Action needed to make carbon offsets from forest conservation work for climate change mitigation

August 24, 2023 | Science | Source

Introduction: Researchers from Europe and the Americas evaluated the effectiveness of voluntary REDD+ (Reducing Emissions from Deforestation and Forest Degradation) projects by reviewing 26 projects across six countries using sophisticated causal inference methods. 

Key findings: Surprisingly, most projects did not significantly reduce deforestation as claimed, with actual reductions falling short of expectations. This discrepancy arises from flawed methodologies in establishing deforestation baselines, leading to inflated claims of project success. The findings underscore the urgent need for revising baseline construction methods to ensure accurate attribution of reduced deforestation to projects, safeguarding both incentives for forest conservation and the integrity of global carbon accounting. While some projects demonstrated success, particularly in Peru, challenges persist in realizing the full potential of REDD+ initiatives. Addressing these issues requires collaborative efforts among researchers, practitioners, and policymakers to refine methodologies and enhance the effectiveness of forest conservation strategies on a global scale.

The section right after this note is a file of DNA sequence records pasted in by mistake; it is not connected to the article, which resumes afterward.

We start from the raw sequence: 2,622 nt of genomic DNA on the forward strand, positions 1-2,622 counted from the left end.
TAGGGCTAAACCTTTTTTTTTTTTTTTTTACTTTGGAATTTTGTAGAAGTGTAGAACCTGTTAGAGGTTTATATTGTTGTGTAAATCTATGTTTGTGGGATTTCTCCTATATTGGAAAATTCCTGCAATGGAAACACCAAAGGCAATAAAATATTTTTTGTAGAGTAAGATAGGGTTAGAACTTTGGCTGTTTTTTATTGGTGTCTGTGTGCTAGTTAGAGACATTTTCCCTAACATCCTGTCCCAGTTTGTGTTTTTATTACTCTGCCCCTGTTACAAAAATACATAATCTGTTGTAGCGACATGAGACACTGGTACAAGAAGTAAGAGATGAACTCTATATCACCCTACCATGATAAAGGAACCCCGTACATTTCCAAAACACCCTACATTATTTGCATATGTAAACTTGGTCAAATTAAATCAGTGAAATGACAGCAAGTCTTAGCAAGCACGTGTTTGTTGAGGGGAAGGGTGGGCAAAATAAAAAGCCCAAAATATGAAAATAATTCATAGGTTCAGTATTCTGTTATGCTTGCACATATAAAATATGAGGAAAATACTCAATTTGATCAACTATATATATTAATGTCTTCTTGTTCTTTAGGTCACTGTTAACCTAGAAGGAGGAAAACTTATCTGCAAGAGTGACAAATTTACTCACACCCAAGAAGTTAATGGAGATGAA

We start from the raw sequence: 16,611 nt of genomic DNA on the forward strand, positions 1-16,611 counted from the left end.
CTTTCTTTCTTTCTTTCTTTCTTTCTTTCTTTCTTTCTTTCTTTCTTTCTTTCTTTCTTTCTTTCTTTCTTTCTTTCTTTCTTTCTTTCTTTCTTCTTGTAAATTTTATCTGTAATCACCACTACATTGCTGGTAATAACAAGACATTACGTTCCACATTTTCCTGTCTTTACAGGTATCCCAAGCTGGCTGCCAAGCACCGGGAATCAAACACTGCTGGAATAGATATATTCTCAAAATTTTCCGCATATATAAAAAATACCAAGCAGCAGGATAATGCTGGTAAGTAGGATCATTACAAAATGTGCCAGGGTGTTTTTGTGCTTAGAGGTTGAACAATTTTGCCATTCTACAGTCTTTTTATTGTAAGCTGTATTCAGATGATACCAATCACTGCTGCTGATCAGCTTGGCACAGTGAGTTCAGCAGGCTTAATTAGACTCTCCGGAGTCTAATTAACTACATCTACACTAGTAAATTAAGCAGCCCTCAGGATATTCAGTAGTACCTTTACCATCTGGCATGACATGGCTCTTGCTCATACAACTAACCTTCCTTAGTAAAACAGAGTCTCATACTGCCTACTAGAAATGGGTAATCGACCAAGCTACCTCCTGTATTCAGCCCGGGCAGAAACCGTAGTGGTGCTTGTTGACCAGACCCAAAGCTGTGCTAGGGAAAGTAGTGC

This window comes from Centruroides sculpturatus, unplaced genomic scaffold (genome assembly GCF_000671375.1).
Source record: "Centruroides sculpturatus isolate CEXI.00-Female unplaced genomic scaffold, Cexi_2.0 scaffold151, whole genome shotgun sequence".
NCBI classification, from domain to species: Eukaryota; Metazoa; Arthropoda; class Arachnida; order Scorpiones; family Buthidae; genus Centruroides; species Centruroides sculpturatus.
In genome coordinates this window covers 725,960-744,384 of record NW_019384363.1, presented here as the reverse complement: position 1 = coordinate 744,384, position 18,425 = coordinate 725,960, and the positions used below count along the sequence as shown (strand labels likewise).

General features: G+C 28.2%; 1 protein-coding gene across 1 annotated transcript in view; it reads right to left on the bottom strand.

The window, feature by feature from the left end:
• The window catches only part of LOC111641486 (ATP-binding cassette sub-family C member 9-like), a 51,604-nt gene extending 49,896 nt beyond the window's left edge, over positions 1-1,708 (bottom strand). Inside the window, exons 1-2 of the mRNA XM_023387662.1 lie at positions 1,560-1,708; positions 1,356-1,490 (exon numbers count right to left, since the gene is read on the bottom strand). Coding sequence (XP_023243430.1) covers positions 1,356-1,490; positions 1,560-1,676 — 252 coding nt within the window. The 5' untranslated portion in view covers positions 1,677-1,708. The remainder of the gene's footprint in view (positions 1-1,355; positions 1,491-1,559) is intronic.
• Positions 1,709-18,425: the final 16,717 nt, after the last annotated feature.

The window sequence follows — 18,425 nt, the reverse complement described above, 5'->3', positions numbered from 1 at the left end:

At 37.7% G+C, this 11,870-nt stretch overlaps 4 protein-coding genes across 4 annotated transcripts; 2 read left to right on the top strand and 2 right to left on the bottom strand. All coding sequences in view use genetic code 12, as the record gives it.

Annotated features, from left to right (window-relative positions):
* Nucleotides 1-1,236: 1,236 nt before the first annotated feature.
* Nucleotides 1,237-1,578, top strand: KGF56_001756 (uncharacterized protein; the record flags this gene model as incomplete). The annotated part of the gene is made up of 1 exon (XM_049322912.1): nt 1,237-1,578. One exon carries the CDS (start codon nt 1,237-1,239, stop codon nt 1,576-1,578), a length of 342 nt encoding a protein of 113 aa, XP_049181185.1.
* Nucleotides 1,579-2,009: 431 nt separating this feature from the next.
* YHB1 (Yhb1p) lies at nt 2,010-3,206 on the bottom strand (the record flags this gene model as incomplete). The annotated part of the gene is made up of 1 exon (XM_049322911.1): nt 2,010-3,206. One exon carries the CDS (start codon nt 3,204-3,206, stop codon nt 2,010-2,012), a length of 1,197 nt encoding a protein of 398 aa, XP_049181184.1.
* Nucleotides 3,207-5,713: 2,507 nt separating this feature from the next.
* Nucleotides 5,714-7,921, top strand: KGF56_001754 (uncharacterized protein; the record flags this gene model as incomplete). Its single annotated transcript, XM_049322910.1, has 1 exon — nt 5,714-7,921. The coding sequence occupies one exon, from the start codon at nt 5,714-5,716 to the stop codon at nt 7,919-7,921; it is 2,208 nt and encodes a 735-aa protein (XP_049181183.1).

Figure | Cumulative deforestation from the baseline scenarios adopted by the REDD+ projects versus observed cumulative deforestation in the SCs. Orange, REDD+ projects; SCs, blue. Shaded blue areas are possibility intervals. Dotted red lines indicate the observed cumulative deforestation in the project sites. Dashed black lines indicate the project implementation year. Asterisks indicate a significant reduction in deforestation in the REDD+ site compared with the SC based on placebo tests (scales differ).